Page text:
Circumscription of apiaceae tribe oenantheae

T. M. Hardway, K. Spalik, M. F. Watson, D. S. Katz-Downie, S. R. Downie

Research output: Contribution to journalArticle


Previous molecular systematic investigations into the higher-level relationships of Apiaceae subfamily Apioideae have revealed a strongly supported clade recognised as tribe Oenantheae Dumort. These plants may have clusters of fibrous or tuberous-thickened roots, corky-thickened fruits, and other adaptations for existence in wet or aquatic habitats. In some species, the leaves may be finely dissected or linear-septate and much reduced. We have initiated collaborative studies to produce a comprehensive estimate of phytogeny of the tribe, but such investigations are thwarted because information on the composition of the tribe is lacking. Herein, tribe Oenantheae is circumscribed to include the following genera: Afrocarum, Berula, Bifora (pro parte), Cicuta, Cryptotaenia (pro parte), Cynosciadium, Daucosma, Helosciadium, Lilaeopsis, Limnosciadium, Neogoezia, Oenanthe, Oxypolis, Perideridia, Ptilimnium, Sium and Trepocarpus. Relationships inferred from phylogenetic analyses of nuclear rDNA ITS sequences from 64 accessions representing all 17 genera reveal that four genera are not monophyletic. Bifora and Cryptotaenia have members that fall outside of the tribe; Berula and Sium each comprise two or more lineages within Oenantheae. The St Helena endemics, Sium bracteatum and S. burchellii, ally with African Berula erecta; this clade is sister to the African endemic species Sium repandum and Afrocarum imbricatum, and this entire group is allied closely with north temperate Berula erecta. Nomenclatural changes are in order, but must await further study. Representatives of eight genera native to North America comprise a monophyletic group, and results from relative rate tests suggest that this lineage is evolving much faster than any other major clade recognised within the tribe.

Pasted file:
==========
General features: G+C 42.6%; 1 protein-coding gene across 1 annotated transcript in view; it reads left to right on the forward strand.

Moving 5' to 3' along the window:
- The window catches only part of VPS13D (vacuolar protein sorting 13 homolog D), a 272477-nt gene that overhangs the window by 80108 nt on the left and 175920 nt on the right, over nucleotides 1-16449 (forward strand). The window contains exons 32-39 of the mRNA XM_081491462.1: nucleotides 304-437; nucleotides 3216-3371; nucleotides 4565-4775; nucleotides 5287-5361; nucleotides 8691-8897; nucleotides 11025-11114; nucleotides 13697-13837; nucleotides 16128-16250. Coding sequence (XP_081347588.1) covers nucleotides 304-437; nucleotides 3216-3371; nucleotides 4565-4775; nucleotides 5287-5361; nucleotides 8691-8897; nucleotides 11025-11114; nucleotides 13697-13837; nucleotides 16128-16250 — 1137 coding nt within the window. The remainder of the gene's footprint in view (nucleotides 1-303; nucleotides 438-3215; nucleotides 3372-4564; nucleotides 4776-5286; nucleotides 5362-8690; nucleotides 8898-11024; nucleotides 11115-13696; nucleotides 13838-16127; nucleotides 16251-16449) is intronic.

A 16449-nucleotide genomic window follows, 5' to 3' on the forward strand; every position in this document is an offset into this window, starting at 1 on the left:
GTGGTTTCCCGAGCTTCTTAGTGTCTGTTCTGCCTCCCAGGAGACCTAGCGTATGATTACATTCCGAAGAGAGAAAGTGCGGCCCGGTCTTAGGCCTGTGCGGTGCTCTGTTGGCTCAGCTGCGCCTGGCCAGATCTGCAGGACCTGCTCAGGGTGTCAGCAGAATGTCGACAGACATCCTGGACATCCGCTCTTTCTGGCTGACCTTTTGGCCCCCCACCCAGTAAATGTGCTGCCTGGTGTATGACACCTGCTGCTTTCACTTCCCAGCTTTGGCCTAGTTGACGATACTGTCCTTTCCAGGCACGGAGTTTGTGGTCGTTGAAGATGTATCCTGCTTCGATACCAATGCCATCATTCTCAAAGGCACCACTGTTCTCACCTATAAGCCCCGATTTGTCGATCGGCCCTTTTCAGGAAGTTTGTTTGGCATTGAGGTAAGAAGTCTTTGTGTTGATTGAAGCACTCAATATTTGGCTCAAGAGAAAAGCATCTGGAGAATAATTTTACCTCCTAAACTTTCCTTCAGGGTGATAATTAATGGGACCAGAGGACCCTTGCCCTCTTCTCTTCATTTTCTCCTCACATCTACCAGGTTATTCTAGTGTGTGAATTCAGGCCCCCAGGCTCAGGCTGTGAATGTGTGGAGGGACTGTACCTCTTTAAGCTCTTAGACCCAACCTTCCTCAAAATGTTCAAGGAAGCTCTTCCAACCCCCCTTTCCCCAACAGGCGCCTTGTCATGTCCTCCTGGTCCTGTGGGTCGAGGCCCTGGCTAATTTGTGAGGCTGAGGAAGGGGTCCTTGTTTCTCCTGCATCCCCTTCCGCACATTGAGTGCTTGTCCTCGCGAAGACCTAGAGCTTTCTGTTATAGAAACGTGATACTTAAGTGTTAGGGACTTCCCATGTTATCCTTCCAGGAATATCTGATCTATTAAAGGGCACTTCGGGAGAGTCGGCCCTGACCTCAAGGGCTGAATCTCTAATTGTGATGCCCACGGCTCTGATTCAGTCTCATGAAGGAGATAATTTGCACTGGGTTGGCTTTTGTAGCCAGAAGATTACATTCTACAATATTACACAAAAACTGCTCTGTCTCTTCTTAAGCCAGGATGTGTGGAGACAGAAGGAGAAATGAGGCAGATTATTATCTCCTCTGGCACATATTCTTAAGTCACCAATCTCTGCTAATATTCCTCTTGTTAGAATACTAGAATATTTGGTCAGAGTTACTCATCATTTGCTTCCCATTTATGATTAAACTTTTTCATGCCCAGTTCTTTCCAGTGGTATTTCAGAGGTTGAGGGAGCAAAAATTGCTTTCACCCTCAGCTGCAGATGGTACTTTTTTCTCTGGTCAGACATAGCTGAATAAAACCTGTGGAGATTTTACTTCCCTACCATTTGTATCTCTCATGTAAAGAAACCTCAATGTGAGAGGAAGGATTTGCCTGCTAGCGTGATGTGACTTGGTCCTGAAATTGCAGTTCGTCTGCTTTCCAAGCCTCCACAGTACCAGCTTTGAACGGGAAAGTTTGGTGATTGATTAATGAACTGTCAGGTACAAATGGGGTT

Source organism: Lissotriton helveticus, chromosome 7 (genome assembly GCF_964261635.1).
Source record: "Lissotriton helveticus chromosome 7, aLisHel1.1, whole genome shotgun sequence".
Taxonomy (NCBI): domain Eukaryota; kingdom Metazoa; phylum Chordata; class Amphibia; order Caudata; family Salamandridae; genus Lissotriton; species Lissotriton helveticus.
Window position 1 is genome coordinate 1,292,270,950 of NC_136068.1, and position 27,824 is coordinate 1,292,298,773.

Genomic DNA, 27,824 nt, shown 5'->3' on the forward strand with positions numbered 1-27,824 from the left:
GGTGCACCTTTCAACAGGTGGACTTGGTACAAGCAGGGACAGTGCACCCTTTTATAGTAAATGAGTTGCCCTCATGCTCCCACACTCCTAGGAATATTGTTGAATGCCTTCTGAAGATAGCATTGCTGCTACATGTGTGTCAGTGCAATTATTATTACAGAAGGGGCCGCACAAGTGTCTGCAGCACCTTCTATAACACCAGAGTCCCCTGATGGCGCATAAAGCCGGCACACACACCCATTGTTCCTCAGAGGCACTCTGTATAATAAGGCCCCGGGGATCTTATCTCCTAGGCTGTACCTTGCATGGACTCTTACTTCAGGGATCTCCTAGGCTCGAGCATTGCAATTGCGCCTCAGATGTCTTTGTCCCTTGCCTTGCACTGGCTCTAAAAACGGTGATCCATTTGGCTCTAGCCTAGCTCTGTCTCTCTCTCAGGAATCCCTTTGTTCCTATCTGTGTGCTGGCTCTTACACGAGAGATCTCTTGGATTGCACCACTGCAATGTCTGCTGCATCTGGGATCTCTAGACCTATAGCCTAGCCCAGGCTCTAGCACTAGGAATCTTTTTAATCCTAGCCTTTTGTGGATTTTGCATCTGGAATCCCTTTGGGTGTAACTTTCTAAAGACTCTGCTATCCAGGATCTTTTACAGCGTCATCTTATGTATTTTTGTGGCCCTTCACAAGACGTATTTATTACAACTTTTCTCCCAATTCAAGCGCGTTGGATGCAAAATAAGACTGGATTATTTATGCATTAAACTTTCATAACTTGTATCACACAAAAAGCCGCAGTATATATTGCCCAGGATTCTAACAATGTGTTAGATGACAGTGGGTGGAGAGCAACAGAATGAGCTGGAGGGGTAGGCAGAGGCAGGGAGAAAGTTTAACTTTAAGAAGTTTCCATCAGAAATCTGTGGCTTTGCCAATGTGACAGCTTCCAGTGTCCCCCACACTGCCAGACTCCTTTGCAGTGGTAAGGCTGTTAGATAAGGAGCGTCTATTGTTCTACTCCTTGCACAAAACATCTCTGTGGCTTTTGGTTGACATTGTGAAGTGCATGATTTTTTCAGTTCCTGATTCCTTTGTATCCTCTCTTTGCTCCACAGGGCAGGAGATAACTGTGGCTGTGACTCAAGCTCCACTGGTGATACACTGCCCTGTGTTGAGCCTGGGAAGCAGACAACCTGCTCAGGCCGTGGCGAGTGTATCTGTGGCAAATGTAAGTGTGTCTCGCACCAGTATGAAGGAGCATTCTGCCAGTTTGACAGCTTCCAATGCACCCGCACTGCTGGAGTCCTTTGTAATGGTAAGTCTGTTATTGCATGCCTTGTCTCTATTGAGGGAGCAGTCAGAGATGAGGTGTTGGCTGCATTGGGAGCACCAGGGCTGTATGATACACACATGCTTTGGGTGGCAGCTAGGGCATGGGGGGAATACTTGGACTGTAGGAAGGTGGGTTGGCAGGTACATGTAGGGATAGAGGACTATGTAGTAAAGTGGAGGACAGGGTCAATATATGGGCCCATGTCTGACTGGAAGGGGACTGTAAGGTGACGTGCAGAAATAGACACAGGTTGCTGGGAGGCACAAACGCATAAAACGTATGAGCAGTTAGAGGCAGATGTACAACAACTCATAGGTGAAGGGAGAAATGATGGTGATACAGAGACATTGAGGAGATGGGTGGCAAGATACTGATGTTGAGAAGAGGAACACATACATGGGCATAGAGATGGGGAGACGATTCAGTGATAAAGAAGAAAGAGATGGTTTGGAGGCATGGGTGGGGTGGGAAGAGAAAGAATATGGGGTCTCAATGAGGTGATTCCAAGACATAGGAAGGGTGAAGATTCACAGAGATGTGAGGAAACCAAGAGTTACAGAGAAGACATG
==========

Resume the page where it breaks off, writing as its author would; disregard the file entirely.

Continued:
Original languageEnglish (US)
Pages (from-to)393-406
Number of pages14
JournalSouth African Journal of Botany
Issue number3
StatePublished - Aug 2004

ASJC Scopus subject areas

  • Plant Science

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